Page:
Eating House 1849 from Roy Yamaguchi in February

With more than 20 Roy’s restaurants in Hawaii, the Mainland, Japan and Guam, Master Chef Roy Yamaguchi will open Eating House 1849  the first week of February at the Shops at Kukuiula in Koloa.

The interior will be a take on the old plantation design, with ceiling fans, open windows and wood floors — but modernized to be more comfortable. The food will be a walk through the tapestry of cultures in Hawaii.

“The food is the experience,” Yamaguchi said. “We basically do what we do best, which is to provide great food and great service.”

The name comes from the first known restaurant in Hawaii, established in Honolulu circa 1849 by Portuguese immigrant Peter Fernandez. The concept is to blend those immigrant recipes with local ingredients, not to recreate the original menu, but to highlight the progression of food since that time through the eyes of Roy. The multicultural landscape was probably reflected in the foods, and the evolution of those flavors are the vision today.

“It is a modern day version of what Peter would have served if his restaurant were built in 2015,” Yamaguchi said.

Chef Krizpen Oades ran Roy’s Poipu for years and before that on Maui and Oahu. After Roy’s eight “classic” items, the “chef driven” approach is to let their personalities and cultures bring some of their unique perspective to the menu.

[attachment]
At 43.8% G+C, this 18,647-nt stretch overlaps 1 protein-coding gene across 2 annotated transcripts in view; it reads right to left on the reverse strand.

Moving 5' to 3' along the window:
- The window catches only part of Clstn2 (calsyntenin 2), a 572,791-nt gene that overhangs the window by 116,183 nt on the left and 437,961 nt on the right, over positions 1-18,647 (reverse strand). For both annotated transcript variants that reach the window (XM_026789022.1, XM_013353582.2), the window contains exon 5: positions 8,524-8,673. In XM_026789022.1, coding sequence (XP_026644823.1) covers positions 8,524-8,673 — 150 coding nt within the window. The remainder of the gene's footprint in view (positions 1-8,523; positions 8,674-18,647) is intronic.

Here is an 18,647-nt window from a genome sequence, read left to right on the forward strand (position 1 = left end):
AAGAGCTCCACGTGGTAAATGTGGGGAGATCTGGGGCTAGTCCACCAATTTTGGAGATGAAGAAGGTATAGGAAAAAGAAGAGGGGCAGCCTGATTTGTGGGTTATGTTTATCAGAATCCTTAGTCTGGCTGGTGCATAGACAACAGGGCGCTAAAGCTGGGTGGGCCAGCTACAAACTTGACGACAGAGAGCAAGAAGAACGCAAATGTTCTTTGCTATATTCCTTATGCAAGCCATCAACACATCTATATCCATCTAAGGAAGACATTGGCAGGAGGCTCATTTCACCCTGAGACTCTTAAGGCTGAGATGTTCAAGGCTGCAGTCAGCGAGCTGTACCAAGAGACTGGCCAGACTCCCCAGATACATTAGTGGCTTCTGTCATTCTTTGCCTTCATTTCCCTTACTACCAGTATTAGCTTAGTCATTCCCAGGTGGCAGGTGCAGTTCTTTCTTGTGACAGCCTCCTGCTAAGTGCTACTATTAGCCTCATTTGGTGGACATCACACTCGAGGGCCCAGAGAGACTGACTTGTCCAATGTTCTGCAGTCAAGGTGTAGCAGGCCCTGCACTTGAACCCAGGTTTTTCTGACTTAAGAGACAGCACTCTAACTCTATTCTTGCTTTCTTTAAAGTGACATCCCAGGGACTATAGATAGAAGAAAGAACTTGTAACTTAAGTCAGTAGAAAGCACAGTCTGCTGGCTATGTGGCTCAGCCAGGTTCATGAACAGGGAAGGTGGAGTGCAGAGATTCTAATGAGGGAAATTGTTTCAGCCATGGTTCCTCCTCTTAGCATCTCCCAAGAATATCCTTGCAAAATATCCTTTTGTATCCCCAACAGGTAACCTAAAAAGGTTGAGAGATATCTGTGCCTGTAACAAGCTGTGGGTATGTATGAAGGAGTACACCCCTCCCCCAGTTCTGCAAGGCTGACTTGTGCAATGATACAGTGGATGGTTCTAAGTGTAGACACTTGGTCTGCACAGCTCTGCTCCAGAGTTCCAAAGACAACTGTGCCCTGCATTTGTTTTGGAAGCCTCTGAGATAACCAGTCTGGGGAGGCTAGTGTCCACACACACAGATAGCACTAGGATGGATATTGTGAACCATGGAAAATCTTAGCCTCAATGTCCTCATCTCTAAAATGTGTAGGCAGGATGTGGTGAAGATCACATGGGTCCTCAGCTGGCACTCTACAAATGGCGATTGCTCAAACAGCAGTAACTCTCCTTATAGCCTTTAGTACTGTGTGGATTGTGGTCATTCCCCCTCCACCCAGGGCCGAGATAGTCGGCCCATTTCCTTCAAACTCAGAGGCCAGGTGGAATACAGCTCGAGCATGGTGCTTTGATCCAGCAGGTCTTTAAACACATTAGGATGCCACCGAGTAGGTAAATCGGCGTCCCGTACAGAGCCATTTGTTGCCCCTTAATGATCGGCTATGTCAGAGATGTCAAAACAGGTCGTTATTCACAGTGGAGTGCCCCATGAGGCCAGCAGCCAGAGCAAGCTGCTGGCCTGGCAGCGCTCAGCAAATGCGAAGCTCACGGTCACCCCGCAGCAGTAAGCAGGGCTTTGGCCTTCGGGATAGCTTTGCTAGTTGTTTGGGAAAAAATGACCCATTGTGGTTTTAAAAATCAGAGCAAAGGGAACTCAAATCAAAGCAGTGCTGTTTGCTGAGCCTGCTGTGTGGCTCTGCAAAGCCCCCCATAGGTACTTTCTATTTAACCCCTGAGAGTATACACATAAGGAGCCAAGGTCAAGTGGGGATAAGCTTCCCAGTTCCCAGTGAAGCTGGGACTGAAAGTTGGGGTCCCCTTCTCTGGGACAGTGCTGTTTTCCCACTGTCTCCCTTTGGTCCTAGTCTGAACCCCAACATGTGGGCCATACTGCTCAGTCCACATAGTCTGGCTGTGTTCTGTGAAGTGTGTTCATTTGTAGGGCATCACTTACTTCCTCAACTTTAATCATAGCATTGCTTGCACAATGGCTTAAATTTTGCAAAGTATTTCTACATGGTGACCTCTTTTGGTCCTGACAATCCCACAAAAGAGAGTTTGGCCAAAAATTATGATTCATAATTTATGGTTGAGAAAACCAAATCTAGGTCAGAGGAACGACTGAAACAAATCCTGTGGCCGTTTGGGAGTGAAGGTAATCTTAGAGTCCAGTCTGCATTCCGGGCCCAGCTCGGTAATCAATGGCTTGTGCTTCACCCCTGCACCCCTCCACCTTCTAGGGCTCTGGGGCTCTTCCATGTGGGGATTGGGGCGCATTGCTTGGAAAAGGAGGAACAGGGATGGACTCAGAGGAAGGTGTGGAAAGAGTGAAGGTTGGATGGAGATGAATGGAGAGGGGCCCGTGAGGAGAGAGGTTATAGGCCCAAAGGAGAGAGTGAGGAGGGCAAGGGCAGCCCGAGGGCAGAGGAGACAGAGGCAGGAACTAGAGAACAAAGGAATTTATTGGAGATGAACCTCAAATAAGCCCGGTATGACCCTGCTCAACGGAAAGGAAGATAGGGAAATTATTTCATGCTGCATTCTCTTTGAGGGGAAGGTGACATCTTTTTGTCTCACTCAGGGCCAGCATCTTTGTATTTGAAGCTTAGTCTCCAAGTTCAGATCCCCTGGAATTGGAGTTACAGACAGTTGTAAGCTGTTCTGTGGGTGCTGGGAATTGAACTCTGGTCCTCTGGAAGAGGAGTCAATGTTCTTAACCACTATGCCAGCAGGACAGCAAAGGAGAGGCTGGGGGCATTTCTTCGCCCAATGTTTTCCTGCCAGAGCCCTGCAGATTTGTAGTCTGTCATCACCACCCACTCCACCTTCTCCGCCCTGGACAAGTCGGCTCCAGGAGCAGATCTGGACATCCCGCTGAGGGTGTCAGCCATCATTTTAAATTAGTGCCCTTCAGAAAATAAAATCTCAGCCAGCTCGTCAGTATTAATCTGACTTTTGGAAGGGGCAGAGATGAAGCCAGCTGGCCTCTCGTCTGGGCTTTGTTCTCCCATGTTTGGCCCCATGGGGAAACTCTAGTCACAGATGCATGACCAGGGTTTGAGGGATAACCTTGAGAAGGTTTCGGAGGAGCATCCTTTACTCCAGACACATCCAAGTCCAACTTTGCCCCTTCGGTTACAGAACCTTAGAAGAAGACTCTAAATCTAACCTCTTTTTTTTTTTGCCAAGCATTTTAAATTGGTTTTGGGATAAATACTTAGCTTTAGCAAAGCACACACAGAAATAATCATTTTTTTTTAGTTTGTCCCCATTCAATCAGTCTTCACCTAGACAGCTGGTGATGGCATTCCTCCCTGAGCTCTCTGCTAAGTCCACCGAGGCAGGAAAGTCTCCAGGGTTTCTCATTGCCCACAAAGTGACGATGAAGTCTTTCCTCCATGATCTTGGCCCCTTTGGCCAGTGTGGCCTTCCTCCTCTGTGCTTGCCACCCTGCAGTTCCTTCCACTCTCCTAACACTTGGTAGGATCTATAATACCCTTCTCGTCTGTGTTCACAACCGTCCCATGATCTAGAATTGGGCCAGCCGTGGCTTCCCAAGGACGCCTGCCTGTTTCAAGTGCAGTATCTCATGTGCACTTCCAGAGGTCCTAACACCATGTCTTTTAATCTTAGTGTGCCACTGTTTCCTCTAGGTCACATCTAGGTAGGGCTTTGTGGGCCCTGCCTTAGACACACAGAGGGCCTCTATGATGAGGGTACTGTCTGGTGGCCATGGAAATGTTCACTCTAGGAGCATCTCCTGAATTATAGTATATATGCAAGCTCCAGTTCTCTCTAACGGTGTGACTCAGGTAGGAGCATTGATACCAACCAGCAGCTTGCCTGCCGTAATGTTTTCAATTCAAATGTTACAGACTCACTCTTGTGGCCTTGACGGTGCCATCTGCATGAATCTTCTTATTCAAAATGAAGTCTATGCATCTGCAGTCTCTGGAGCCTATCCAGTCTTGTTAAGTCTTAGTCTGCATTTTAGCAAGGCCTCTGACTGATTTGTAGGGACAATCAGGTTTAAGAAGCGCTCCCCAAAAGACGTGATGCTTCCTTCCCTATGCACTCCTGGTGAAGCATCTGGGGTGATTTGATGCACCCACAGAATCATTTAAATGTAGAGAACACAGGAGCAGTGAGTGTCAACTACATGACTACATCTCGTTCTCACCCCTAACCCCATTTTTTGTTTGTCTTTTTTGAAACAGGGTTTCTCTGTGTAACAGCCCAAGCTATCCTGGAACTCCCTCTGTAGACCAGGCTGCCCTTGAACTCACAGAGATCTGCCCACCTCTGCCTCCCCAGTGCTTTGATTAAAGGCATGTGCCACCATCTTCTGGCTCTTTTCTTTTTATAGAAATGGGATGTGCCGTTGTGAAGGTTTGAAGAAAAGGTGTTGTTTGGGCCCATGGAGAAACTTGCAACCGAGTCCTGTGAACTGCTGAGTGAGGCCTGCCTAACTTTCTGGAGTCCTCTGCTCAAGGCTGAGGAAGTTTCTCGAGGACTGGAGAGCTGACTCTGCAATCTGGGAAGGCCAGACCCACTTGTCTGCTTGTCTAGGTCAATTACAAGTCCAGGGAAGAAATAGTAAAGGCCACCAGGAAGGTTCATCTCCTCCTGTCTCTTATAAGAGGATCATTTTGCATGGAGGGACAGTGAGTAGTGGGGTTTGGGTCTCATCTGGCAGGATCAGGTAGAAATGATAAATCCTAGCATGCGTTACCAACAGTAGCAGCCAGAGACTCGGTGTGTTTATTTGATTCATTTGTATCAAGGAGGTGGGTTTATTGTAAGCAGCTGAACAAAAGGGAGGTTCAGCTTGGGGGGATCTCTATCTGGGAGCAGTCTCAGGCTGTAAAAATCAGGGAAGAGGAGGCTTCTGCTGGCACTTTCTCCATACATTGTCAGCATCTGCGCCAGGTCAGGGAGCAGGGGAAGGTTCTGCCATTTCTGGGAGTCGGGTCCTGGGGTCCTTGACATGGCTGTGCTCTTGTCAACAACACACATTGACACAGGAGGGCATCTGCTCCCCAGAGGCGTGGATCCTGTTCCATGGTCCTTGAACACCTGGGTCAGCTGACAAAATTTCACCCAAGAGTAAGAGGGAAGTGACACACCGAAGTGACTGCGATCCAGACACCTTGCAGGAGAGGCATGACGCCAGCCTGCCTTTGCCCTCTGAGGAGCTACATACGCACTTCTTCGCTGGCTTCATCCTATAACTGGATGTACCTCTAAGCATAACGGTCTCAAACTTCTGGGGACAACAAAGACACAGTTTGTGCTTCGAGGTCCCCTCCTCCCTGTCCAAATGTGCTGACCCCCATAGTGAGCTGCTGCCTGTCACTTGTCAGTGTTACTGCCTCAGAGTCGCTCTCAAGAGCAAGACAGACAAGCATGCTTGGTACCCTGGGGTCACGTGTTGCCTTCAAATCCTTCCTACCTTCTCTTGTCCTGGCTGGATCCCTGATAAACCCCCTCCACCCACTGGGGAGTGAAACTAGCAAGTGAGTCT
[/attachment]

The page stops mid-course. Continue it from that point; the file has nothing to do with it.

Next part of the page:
The Portuguese influence at Eating House 1849 will include shrimp turnovers called rissoles, along with a clam cataplana stew with tomatoes and mushrooms. The Filipino influence includes plantation paella and adobo marinated pork chop vinhadhos.

“This Eating House 1849 is the first of what we are and it is almost like the next generation of Roy’s,” Yamaguchi said. “It is making Roy’s better and this concept is what I envisioned many years ago.”

The restaurant could have been located anywhere, but Yamaguchi said Kukuiula is where it should be. The beautiful area and the design and tenants of the plaza best reflects the experience that Roy’s wants to produce, he explained.

“It has a very plantation-like look and a great feel to it,” he said. “When we walked around, there was great flow.”

The staff is essential in creating that great customer experience and Yamaguchi said the restaurant design tries to invigorate employee spirit. There will be large windows in the kitchen so that they, along with the customers, can enjoy the same beautiful environment around them.

“We have had a lot of great staff for a long time and they will continue to be with us,” he said. “We want them to go to the next level of what Roy’s story is about.”

Yamaguchi is known as a fusion artist. It is nothing new, he explained. For thousands of years, as neighboring cultures travelled, they blended the ingredients and styles of others into their own.

What makes fusion work is to understand the cultures involved, he said. He began by fusing French sauces with Japanese foods when he knew what each was trying to accomplish.